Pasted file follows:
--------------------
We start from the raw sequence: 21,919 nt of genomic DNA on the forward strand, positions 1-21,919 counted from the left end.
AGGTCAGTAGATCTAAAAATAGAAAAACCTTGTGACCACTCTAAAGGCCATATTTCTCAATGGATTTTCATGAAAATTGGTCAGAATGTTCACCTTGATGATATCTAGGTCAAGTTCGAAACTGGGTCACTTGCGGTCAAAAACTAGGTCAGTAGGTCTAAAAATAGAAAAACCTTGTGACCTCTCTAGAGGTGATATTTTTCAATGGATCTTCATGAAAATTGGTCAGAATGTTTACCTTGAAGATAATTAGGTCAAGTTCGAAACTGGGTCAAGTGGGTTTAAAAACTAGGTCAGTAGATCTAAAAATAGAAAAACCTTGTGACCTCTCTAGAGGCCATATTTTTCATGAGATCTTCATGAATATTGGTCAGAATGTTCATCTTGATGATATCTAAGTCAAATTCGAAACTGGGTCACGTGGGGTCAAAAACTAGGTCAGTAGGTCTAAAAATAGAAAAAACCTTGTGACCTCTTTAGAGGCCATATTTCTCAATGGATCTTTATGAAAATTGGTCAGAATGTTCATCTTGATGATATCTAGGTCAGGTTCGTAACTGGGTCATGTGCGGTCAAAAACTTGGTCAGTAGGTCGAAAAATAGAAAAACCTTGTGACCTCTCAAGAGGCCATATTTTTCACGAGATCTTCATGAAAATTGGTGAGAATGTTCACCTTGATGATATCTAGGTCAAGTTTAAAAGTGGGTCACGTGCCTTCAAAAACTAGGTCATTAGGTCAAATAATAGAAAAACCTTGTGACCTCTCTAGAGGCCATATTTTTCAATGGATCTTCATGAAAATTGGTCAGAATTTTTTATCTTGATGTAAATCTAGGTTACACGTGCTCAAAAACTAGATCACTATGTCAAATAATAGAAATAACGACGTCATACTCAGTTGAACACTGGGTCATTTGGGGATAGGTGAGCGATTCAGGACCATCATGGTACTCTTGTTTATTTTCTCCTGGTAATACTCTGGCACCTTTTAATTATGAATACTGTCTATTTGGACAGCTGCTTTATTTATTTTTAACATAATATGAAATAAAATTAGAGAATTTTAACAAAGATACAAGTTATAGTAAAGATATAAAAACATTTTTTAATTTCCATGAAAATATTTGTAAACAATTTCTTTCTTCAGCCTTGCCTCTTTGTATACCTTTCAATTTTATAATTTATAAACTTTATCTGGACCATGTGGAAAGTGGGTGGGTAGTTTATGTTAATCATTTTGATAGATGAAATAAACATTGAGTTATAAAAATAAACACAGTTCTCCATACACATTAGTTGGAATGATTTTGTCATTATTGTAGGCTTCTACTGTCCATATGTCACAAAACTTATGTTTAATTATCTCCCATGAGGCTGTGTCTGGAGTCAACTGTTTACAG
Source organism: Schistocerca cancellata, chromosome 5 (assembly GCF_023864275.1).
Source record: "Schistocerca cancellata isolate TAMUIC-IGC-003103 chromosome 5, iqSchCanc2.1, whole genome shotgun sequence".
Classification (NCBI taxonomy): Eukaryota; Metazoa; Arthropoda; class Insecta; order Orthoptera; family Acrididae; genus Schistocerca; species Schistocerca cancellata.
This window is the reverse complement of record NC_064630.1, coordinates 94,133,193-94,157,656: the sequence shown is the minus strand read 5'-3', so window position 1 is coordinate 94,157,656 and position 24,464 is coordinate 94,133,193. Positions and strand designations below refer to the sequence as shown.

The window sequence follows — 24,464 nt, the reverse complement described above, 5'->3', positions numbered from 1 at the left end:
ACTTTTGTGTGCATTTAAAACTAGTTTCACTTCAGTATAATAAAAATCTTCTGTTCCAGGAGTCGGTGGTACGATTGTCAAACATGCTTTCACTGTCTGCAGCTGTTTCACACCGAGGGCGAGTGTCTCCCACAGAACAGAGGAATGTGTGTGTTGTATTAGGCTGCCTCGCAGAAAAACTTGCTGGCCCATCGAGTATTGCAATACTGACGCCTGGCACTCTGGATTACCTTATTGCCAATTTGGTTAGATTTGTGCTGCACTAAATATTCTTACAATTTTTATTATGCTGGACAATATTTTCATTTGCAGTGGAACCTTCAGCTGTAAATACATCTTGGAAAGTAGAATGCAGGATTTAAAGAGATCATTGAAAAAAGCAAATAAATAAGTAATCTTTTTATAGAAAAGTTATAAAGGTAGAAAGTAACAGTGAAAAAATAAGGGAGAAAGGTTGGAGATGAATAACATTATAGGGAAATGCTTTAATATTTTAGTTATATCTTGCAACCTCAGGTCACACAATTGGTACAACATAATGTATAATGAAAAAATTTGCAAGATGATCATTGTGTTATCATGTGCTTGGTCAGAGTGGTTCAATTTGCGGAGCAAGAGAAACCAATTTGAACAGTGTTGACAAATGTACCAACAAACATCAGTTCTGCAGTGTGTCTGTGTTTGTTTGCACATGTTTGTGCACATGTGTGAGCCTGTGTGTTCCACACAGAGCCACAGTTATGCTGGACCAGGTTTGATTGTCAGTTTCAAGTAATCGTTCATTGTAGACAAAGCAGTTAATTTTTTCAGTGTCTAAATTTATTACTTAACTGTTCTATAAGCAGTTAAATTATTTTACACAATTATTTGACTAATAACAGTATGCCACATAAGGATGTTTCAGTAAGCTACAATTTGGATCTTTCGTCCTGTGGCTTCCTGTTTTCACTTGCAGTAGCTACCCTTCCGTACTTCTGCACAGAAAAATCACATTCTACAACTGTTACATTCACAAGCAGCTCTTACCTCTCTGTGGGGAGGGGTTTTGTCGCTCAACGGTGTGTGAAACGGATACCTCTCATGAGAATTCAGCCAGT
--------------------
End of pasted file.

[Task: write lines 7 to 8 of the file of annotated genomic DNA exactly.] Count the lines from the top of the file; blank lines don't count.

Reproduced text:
The window sequence follows — 24,464 nt, the reverse complement described above, 5'->3', positions numbered from 1 at the left end:
ACTTTTGTGTGCATTTAAAACTAGTTTCACTTCAGTATAATAAAAATCTTCTGTTCCAGGAGTCGGTGGTACGATTGTCAAACATGCTTTCACTGTCTGCAGCTGTTTCACACCGAGGGCGAGTGTCTCCCACAGAACAGAGGAATGTGTGTGTTGTATTAGGCTGCCTCGCAGAAAAACTTGCTGGCCCATCGAGTATTGCAATACTGACGCCTGGCACTCTGGATTACCTTATTGCCAATTTGGTTAGATTTGTGCTGCACTAAATATTCTTACAATTTTTATTATGCTGGACAATATTTTCATTTGCAGTGGAACCTTCAGCTGTAAATACATCTTGGAAAGTAGAATGCAGGATTTAAAGAGATCATTGAAAAAAGCAAATAAATAAGTAATCTTTTTATAGAAAAGTTATAAAGGTAGAAAGTAACAGTGAAAAAATAAGGGAGAAAGGTTGGAGATGAATAACATTATAGGGAAATGCTTTAATATTTTAGTTATATCTTGCAACCTCAGGTCACACAATTGGTACAACATAATGTATAATGAAAAAATTTGCAAGATGATCATTGTGTTATCATGTGCTTGGTCAGAGTGGTTCAATTTGCGGAGCAAGAGAAACCAATTTGAACAGTGTTGACAAATGTACCAACAAACATCAGTTCTGCAGTGTGTCTGTGTTTGTTTGCACATGTTTGTGCACATGTGTGAGCCTGTGTGTTCCACACAGAGCCACAGTTATGCTGGACCAGGTTTGATTGTCAGTTTCAAGTAATCGTTCATTGTAGACAAAGCAGTTAATTTTTTCAGTGTCTAAATTTATTACTTAACTGTTCTATAAGCAGTTAAATTATTTTACACAATTATTTGACTAATAACAGTATGCCACATAAGGATGTTTCAGTAAGCTACAATTTGGATCTTTCGTCCTGTGGCTTCCTGTTTTCACTTGCAGTAGCTACCCTTCCGTACTTCTGCACAGAAAAATCACATTCTACAACTGTTACATTCACAAGCAGCTCTTACCTCTCTGTGGGGAGGGGTTTTGTCGCTCAACGGTGTGTGAAACGGATACCTCTCATGAGAATTCAGCCAGT